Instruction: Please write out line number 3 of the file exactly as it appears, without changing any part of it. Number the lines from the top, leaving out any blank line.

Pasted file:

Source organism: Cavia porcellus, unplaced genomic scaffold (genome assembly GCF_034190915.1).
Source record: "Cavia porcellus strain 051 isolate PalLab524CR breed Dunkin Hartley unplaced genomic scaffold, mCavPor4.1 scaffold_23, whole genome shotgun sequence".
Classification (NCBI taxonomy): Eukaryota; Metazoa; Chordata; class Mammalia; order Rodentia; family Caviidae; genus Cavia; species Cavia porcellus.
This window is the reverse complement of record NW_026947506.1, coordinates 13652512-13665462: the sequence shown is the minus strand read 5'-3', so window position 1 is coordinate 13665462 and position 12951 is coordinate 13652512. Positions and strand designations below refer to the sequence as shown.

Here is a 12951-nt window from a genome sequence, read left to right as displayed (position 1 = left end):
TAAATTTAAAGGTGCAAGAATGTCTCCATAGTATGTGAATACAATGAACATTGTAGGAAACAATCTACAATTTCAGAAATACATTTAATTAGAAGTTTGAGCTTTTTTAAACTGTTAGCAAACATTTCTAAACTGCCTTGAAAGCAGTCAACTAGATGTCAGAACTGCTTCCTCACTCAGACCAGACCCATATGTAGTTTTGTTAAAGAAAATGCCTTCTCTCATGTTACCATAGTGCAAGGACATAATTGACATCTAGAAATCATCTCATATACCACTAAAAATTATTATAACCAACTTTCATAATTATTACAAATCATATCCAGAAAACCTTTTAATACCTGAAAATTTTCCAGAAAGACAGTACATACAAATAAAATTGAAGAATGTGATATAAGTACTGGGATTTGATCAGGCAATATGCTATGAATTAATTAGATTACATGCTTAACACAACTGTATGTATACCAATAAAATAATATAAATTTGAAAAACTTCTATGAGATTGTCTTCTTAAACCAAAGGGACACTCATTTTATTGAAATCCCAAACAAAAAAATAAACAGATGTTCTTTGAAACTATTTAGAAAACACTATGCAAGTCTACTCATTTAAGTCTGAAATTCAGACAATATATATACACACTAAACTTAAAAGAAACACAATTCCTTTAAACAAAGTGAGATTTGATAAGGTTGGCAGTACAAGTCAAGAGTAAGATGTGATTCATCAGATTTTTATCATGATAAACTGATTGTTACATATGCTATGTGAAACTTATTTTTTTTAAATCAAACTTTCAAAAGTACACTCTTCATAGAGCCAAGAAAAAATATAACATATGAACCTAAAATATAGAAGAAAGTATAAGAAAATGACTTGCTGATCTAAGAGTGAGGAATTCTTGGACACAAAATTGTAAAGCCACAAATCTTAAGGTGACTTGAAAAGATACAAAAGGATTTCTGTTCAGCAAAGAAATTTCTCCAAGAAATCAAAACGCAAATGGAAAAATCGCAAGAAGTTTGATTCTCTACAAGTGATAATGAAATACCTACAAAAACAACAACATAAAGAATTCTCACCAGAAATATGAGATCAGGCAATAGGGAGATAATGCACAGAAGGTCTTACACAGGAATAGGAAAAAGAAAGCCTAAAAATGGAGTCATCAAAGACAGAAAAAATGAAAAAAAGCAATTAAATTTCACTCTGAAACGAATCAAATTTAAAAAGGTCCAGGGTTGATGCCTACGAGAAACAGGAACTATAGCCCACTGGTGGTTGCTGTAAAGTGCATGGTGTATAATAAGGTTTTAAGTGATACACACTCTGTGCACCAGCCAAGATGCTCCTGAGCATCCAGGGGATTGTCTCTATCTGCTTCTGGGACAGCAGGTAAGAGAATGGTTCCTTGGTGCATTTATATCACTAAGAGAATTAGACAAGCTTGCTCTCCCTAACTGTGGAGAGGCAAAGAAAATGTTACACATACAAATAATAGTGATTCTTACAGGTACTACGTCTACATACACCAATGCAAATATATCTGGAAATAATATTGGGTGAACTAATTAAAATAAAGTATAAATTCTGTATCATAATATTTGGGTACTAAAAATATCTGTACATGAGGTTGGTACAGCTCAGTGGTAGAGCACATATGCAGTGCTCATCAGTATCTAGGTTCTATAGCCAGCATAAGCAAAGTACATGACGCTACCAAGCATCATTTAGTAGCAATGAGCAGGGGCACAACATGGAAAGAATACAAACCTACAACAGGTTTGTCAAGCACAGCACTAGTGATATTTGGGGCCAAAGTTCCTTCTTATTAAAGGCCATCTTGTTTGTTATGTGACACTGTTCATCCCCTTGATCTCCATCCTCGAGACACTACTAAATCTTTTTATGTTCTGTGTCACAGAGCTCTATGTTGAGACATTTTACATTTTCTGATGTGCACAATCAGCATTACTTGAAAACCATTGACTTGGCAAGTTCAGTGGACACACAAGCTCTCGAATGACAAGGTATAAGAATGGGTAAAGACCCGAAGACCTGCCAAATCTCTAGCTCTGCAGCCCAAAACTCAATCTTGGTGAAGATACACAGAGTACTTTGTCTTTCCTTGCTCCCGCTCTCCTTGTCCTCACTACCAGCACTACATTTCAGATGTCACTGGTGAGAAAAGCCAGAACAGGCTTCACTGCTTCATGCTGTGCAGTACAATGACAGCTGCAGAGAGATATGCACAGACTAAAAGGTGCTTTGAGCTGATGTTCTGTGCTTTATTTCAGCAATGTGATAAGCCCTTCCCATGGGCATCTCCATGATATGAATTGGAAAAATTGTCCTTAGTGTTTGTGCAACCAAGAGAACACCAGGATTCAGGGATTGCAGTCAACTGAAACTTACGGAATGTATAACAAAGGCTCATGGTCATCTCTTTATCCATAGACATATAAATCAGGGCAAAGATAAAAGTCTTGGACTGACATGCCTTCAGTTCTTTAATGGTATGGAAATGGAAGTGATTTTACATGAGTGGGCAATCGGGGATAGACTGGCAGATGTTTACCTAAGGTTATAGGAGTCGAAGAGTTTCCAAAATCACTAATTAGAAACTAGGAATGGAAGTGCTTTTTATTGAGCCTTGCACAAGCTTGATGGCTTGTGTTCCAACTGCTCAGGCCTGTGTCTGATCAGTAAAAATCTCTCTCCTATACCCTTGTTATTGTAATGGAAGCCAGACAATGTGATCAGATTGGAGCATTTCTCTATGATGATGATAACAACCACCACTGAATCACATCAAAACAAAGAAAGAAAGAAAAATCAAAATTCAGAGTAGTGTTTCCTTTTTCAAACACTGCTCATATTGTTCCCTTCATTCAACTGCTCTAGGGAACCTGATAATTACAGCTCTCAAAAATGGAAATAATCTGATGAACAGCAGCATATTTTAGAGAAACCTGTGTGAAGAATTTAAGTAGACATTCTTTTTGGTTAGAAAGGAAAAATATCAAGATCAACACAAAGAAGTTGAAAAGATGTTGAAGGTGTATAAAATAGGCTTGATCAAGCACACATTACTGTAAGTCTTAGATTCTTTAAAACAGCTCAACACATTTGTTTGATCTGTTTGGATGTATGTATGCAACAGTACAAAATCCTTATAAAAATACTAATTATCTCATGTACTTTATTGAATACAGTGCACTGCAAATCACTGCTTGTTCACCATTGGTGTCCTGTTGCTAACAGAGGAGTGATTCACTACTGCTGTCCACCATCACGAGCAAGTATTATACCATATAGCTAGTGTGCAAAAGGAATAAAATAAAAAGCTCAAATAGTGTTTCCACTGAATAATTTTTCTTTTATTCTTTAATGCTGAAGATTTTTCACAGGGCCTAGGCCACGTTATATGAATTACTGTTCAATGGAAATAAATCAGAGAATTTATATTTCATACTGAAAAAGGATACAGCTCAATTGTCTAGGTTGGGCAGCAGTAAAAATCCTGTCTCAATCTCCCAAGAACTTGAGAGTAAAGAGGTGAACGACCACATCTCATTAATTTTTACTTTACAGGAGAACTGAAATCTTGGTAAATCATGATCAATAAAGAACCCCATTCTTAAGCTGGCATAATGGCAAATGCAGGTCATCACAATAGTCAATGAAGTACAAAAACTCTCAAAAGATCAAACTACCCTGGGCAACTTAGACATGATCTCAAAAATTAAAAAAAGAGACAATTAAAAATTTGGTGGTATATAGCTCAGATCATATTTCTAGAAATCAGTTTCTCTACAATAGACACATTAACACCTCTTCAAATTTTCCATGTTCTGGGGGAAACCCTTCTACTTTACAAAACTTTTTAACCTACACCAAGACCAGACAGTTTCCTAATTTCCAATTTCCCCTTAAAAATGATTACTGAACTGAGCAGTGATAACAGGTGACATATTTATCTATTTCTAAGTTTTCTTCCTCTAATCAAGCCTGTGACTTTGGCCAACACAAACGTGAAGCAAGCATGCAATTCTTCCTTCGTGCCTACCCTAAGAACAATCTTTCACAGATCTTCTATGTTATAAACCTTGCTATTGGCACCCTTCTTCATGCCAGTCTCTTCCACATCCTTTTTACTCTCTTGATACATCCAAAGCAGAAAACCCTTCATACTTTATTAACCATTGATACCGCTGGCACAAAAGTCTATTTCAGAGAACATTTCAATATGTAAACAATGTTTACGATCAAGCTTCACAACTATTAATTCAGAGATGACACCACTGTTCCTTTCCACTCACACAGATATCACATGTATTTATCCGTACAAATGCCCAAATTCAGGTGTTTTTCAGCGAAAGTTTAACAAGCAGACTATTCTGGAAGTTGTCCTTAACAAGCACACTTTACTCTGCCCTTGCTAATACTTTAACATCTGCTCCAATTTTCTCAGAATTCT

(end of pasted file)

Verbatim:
Classification (NCBI taxonomy): Eukaryota; Metazoa; Chordata; class Mammalia; order Rodentia; family Caviidae; genus Cavia; species Cavia porcellus.